By Kevin Shrum
Pastor, Inglewood Baptist Church, Nashville
I know a man who lived through the Great Depression. He saved everything — empty milk cartons, non-perishable foods, reams of toilet paper, etc. He was the first “prepper” I ever met even though he wasn’t a “doomsday prepper.”
If you asked him why he saved all these things he would simply say, “You never know when you’ll need it.” The Great Depression had marked him by teaching him to save everything during a time of great economic upheaval and scarcity, conditioning his thoughts and behaviors for generations to come.
The COVID-19 pandemic is marking us, conditioning our thoughts and behaviors in ways we’re not even aware of. When our grandchildren ask, “Why does Grandpa do that (… just fill in the blank)?” The answer will simply be, “Oh, he lived during the Great COVID Pandemic of the 20s. That’s why Grandpa does crazy things.”
How is COVID marking us?
It is marking us scientifically and medically. One thing we know for sure after 18 months of this pandemic is that we know very few things for sure.
While we do know a few things about this virus, because the “science” has been ever-changing we have developed a skepticism of the scientific experts that will cause us to doubt these same experts in the future. Two weeks to stop the spread of the virus turned into 18 months of a pandemic with no end in sight; two weeks of trust turned into 18 months of distrust.
It is marking us politically, further convincing us that we can neither trust our political leaders nor the political processes we heretofore have trusted. To deal with a pandemic medically is one thing, but to see people ‘politicize’ a health crisis for personal gain is the height of political narcissism.
It is marking us economically. Financial systems we once thought were secure have been called into question. In addition, the pandemic exposed the fact that most Americans are not in good financial condition, living paycheck to paycheck. This kind of living works until it doesn’t. Financial insecurity and dependency is now the norm.
It is marking us educationally. In ten years when we ask why ‘little Johnny’ can’t read our answer will be, “Little Johnny basically missed two or three years of schooling when it mattered because of the pandemic.” Further, colleges and universities were exposed as financially insolvent when all the “streams of revenue” dried up because students were not on campus, thereby making it difficult to justify student fees of all kinds — fees schools depend on.
It is marking us institutionally. Institutional trust was already on the decrease. Most people do not trust institutions — government, schools, companies, churches, etc. Why trust institutions when they have appeared to lie to the public, misused monies and enriched themselves at the expense of the common person?
The pandemic caused vast segments of the American public to only deepen their distrust and skepticism of a variety of institutions who were supposed to be looking after the best interests of the public good but, in the end, were only looking after the good of a small, privileged segment of society.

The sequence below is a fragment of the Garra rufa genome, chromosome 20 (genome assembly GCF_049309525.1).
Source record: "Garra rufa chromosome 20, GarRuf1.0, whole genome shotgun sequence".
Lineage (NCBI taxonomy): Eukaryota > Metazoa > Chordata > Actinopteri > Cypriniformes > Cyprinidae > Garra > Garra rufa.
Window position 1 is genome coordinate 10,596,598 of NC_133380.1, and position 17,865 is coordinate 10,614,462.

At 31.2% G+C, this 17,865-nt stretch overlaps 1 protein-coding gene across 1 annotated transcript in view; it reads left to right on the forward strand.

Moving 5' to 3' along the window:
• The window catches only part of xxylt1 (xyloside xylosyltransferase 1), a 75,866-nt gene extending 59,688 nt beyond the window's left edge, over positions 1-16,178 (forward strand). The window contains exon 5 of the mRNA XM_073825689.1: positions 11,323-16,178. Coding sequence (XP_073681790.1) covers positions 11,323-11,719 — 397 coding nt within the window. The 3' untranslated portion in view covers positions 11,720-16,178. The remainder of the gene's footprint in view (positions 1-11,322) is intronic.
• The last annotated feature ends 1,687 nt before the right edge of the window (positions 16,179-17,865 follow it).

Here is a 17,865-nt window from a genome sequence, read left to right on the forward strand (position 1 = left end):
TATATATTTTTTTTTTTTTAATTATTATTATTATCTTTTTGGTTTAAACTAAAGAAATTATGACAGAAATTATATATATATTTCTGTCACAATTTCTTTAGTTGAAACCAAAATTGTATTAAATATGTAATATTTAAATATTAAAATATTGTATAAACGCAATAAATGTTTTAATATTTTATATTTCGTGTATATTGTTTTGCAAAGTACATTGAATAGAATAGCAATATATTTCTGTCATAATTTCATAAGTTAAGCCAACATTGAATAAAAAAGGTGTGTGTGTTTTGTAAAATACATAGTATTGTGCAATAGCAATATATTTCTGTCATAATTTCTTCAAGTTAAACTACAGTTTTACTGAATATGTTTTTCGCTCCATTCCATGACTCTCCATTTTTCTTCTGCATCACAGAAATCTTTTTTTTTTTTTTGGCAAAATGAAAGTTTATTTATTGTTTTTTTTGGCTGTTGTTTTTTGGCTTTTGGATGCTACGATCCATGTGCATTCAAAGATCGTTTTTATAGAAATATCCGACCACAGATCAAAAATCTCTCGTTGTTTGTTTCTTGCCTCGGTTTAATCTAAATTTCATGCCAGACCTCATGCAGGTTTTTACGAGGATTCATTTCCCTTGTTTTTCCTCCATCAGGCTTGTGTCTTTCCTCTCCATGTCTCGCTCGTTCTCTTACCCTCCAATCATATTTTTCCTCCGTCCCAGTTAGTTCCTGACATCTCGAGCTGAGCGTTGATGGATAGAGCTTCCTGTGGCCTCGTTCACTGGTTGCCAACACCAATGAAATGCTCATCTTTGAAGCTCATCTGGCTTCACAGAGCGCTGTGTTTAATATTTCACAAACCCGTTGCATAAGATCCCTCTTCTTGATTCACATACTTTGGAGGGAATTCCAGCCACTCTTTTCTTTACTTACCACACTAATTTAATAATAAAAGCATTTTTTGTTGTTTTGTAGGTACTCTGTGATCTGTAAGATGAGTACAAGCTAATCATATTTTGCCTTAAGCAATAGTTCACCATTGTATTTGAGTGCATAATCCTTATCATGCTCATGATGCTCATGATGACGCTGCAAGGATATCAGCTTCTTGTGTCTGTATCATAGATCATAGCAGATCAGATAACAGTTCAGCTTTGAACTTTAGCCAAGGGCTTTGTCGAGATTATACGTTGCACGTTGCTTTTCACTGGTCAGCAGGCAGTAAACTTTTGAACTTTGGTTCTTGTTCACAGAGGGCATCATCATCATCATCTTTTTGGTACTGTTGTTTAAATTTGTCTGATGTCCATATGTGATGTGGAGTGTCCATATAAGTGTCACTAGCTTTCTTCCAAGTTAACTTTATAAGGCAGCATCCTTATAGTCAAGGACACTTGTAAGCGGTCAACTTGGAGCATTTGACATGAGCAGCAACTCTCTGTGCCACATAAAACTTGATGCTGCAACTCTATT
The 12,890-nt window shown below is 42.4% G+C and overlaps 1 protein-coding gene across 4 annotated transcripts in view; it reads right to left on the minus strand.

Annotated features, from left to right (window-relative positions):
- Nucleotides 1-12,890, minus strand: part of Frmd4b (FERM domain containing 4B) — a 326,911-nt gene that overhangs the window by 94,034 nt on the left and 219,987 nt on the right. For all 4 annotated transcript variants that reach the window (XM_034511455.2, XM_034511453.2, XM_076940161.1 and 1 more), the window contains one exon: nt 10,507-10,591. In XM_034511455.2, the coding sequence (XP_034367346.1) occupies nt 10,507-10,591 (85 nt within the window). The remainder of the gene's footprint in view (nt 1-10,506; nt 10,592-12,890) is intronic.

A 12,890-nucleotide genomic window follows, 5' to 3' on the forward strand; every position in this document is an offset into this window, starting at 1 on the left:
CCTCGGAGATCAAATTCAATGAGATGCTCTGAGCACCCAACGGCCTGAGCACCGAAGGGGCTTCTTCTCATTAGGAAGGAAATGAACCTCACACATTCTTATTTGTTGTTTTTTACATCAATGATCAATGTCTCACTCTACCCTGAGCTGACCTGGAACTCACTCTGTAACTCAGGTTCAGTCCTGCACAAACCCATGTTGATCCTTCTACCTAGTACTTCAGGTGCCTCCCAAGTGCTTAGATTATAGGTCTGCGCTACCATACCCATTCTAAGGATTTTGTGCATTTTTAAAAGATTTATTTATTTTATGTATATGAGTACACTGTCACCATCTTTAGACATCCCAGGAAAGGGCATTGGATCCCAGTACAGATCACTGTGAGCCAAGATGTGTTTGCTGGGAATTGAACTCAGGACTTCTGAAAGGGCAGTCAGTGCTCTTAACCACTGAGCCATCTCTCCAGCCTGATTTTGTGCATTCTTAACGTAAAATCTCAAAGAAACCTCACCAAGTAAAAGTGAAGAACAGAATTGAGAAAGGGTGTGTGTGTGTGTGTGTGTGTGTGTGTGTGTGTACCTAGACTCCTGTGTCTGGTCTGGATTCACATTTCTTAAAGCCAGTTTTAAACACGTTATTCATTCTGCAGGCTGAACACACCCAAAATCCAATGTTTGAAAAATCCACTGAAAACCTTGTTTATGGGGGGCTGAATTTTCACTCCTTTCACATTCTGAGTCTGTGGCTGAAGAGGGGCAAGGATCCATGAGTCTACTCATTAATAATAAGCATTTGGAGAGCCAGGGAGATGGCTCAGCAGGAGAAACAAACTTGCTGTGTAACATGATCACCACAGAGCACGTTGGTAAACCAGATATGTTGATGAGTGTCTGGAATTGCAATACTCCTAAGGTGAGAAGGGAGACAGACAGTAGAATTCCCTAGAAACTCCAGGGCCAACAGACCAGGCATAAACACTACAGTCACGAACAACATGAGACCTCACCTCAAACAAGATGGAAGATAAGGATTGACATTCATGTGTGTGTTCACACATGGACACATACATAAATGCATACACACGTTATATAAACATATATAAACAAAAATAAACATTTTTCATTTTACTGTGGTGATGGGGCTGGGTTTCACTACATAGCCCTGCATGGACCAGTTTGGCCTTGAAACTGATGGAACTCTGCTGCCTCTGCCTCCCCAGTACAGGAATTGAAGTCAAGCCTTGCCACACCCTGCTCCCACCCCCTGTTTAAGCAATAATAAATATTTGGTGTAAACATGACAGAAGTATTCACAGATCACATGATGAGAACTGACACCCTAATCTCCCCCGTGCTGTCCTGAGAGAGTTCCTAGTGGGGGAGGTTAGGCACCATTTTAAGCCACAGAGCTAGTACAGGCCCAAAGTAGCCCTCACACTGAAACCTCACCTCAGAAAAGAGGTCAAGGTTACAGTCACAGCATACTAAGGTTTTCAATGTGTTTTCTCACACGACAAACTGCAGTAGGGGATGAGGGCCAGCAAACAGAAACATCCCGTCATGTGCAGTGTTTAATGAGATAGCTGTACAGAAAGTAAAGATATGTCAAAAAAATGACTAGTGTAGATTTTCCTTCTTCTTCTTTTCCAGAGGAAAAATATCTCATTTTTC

It is marking us relationally. Lines have been drawn, families have been divided, and friendships have been ruined because of this pandemic. Everyone has strong opinions about everything. It is “us” versus “them.” We used to have friends of all different persuasions, even when we didn’t agree on some things — we found ways to disagree agreeably. Is this even possible now? We’re now divided by issues like: to mask or not mask, to vaccinate or not vaccinate, by red state and blue state issues. We are more guarded and less open to friendships of all kinds.
It is marking us rationally. As time has progressed reason has been jettisoned. Rational thinking has given way to irrational vitriol. Rather than having reasonable conversations about the issues of the day — CRT, racism, masks, vaccines, etc., we are losing our ability to think clearly and to argue civilly. Intellectual sides have been taken; war has been declared. Ideas have consequences and we are now reaping the reward of the idea of a strident individualism where everyone does what is right in their own eyes even if irrational and non-sensical. Irrational thinking has replaced reasoned truth.
Finally, it is marking us spiritually. Many have lost their spiritual bearings, that is, if they had any to begin with. Among God’s people the fear has been palpable, irrational at times. Just the possibility of dying due to COVID has caused fear, anxiety, and depression to reach all-time highs.
When all is said and done, what ought to mark the believer is a deep and abiding faith in a sovereign God who controls all things — even this virus —and in the transforming power of the gospel. While the world is marked by fear we are marked by faith. When the world is marked by skepticism we are marked by the wisdom and prudence of biblical truth. When the world is marked by distrust and division we are marked by hope and warm-hearted friendship. And, when the world is marked by lies and deception we are marked by grace and truth. B&R